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Calorie Count Blog

Caramelized Onions


By +Janice D'Agostino on Jun 22, 2012 10:00 AM in Recipes

Happy is said to be the family which can eat onions together. They are, for the time being, separate, from the world, and have a harmony of aspiration. - Charles Dudley Warner, American Journalist, 1829-1900.

Dad arranged an astonishing number of home-grown yellow onion slices on the piece of soft white bread. After careful consideration, he added one more slice of onion. Smiling broadly, he topped the small mountain of onions with a second piece of bread. His favorite of all snacks was complete and he happily took an enormous bite.

We are a family of onion lovers, but Dad is the only one that eats raw onion sandwiches. I prefer onions beautifully caramelized and served with meat, veggies, eggs, rice, or mashed potatoes. 

If you cook at all, you have seen recipes that call for "caramelizing onions in oil for about 12-15 minutes." While this will make them brown tasty, it will not caramelize them. Why not? To answer that, we need just a little science and a few culinary tricks designed to bring out the natural sugars that would otherwise remain within the onion. Caramelizing happens when those sugars are in contact with moderately heated oil for a long enough time. For my friends that love real science, enjoy charts, graphs, and links detailing the specifics of the chemistry, check out this wonderful blog

Oil with a high smoking point will caramelize an alaready sweet onion in about 30 minutes. The traditional and more leisurely way works with any type of onion and allows you to use your choice of olive oil, butter, or a mixture of the two. The little beauties will be done in about 45 minutes to an hour. Quite a time consuming bit of work, but well worth every minute. Caramelized onions freeze very well so go ahead and make them ahead of time.  

You can “caramelize” the onions without fat in a slow cooker. The results are not identical to cooking them in fat, but it's pretty close to the real deal. Slice five sweet onions (such as Vidalia or Super Sweet) and put them in the slow cooker with 1 ½ cups veggie stock. Let the whole thing cook on low at least 12 hours. If they are not beautifully browned at this point, let them cook another three hours.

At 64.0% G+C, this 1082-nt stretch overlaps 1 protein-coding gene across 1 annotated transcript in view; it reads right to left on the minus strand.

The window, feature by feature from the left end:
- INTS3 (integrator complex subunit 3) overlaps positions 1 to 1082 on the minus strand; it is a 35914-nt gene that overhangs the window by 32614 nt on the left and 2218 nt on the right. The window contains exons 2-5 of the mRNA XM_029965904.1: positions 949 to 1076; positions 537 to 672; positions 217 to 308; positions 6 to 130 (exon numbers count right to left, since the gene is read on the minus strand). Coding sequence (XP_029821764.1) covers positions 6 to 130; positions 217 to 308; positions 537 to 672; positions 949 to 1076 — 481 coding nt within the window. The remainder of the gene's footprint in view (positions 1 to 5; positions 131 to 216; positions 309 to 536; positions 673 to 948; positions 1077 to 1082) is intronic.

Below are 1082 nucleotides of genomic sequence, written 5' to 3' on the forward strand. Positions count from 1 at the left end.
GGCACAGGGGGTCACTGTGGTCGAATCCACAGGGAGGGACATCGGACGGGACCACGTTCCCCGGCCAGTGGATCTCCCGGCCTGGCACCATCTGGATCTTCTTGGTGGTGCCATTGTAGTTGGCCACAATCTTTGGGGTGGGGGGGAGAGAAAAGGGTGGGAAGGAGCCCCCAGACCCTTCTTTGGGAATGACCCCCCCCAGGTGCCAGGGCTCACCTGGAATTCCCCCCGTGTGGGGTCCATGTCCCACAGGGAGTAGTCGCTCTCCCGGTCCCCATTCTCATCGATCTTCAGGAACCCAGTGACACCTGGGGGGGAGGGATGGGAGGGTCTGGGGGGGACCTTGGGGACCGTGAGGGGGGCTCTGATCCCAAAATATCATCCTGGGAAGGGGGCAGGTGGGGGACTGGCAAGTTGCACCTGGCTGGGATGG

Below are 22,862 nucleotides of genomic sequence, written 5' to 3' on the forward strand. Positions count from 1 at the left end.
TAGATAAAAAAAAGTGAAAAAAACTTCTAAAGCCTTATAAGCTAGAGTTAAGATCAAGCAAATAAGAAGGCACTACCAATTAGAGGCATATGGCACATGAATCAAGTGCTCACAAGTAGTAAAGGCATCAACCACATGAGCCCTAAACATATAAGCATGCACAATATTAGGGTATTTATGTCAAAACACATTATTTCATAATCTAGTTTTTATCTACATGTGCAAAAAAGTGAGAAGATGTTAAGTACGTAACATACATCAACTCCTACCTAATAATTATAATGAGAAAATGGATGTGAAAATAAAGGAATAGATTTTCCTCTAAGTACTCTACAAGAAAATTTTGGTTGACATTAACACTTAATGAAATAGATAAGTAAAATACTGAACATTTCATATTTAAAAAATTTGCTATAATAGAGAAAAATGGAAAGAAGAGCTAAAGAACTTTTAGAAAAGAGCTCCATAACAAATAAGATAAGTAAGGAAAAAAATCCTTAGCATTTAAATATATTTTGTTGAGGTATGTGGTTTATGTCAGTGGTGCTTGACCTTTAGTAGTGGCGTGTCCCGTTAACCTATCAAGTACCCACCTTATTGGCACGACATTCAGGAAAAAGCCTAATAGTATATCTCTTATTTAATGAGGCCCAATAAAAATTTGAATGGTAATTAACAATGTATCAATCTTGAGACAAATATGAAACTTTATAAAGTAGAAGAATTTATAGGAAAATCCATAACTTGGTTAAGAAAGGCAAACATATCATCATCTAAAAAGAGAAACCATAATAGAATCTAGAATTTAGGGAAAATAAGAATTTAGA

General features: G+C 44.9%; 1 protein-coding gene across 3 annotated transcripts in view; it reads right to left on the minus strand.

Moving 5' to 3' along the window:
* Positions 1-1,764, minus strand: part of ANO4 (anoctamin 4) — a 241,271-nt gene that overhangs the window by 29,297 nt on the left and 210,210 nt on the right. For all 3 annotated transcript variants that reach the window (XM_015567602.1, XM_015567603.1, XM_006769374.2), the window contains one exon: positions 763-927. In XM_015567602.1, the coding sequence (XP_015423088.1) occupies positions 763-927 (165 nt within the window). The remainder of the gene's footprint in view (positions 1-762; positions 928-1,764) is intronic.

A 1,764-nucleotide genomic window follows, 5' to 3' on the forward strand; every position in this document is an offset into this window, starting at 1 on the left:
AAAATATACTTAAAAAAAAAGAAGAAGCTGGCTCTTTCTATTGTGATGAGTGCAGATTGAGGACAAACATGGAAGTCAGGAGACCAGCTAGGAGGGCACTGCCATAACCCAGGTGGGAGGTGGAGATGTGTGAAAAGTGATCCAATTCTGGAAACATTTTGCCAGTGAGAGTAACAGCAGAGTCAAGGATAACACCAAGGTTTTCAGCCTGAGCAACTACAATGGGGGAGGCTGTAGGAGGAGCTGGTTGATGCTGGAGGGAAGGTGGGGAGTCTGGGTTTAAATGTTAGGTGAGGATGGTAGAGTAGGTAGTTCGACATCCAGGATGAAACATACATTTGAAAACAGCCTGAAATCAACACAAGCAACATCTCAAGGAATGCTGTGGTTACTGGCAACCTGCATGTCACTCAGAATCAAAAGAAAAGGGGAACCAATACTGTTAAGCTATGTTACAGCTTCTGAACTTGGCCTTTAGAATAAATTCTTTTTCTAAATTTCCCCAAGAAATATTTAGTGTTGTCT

To make them the old fashioned way, click here: How to Caramelize Onions.

Add your caramelized onions to any of these recipes:

Pasta a al Laura is my take on a delicious recipe from Laura's Best Recipes. I've included a link to Laura's website in case you'd like to try the original! 

Pasta with Bacon, Green Beans, and Caramelized Mushrooms and Onions is heavy veggie and easy to prepare. 

Wild Mushroom and Caramelized Onion Shepherd’s Pie from Vegetarian Times will impress all your vegetarian friends! 

Janice’s Green Beans and Tomatoes with Caramelized Mushrooms is a family favorite.

I made Mushroom Bourguignon one night when I wanted the flavors of Bourguignon, but did not want any meat. This dish is beautiful on its own with a chunk of chewy bread and equally as wonderful as a topping for a grilled steak.

BluejeanSue’s Corn Bacon Caramelized Onion is a fantastic take on an old Mid-West standard. 

This wonderful Caramelized Onion Dip recipe was found right here at Calorie Count using the recipe search bar! 

Galettes are fun to make. This Butternut Squash and Caramelized Onion Galette from Calorie Count's many recipes makes terrific use of caramelized onions.  

Your thoughts...

Do you think the flavor is worth the time to caramelize onions instead of just browning them? What fat do you like to use? Have you tried the no-fat method of caramelizing onions? Did they taste the same as the fat saute method? Have you ever had a raw onion sandwich? What is your favorite recipe that includes caramelized onions? Share your with everyone here! If you would like your recipe considered for CC Palate, send it to me via pm. Enjoy your onions, they are good for you! This article may be reprinted (including bio) with prior permission from the author.



Comments


I just find that if my food is too flavourfull I just want to eat more



Never thought of caramelizing onions in stock, sounds like a great idea. Being a big caramalized onion fan, that is one thing I miss with my burgers and steak. Definitly on my try list this weekend. I love strong flavours in my food. If I can't have big quantities of food, I make up for it with big flavour.